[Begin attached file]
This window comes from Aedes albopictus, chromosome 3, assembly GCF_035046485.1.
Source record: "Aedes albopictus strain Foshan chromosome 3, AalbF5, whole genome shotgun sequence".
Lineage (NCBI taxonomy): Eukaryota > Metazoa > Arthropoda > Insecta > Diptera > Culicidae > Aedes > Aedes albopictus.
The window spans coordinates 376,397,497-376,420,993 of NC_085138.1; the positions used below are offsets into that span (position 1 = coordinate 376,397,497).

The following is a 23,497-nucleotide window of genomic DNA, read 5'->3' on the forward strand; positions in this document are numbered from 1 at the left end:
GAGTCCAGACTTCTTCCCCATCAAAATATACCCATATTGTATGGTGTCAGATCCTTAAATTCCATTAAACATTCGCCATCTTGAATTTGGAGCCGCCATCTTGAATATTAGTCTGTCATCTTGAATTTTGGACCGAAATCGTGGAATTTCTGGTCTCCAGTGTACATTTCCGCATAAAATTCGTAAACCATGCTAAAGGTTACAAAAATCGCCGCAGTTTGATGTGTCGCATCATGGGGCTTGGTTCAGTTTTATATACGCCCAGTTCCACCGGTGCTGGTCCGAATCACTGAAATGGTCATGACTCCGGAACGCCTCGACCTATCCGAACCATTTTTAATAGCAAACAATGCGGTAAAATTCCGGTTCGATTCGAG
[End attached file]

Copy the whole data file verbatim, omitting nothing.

This window comes from Aedes albopictus, chromosome 3, assembly GCF_035046485.1.
Source record: "Aedes albopictus strain Foshan chromosome 3, AalbF5, whole genome shotgun sequence".
Lineage (NCBI taxonomy): Eukaryota > Metazoa > Arthropoda > Insecta > Diptera > Culicidae > Aedes > Aedes albopictus.
The window spans coordinates 376,397,497-376,420,993 of NC_085138.1; the positions used below are offsets into that span (position 1 = coordinate 376,397,497).

The following is a 23,497-nucleotide window of genomic DNA, read 5'->3' on the forward strand; positions in this document are numbered from 1 at the left end:
GAGTCCAGACTTCTTCCCCATCAAAATATACCCATATTGTATGGTGTCAGATCCTTAAATTCCATTAAACATTCGCCATCTTGAATTTGGAGCCGCCATCTTGAATATTAGTCTGTCATCTTGAATTTTGGACCGAAATCGTGGAATTTCTGGTCTCCAGTGTACATTTCCGCATAAAATTCGTAAACCATGCTAAAGGTTACAAAAATCGCCGCAGTTTGATGTGTCGCATCATGGGGCTTGGTTCAGTTTTATATACGCCCAGTTCCACCGGTGCTGGTCCGAATCACTGAAATGGTCATGACTCCGGAACGCCTCGACCTATCCGAACCATTTTTAATAGCAAACAATGCGGTAAAATTCCGGTTCGATTCGAG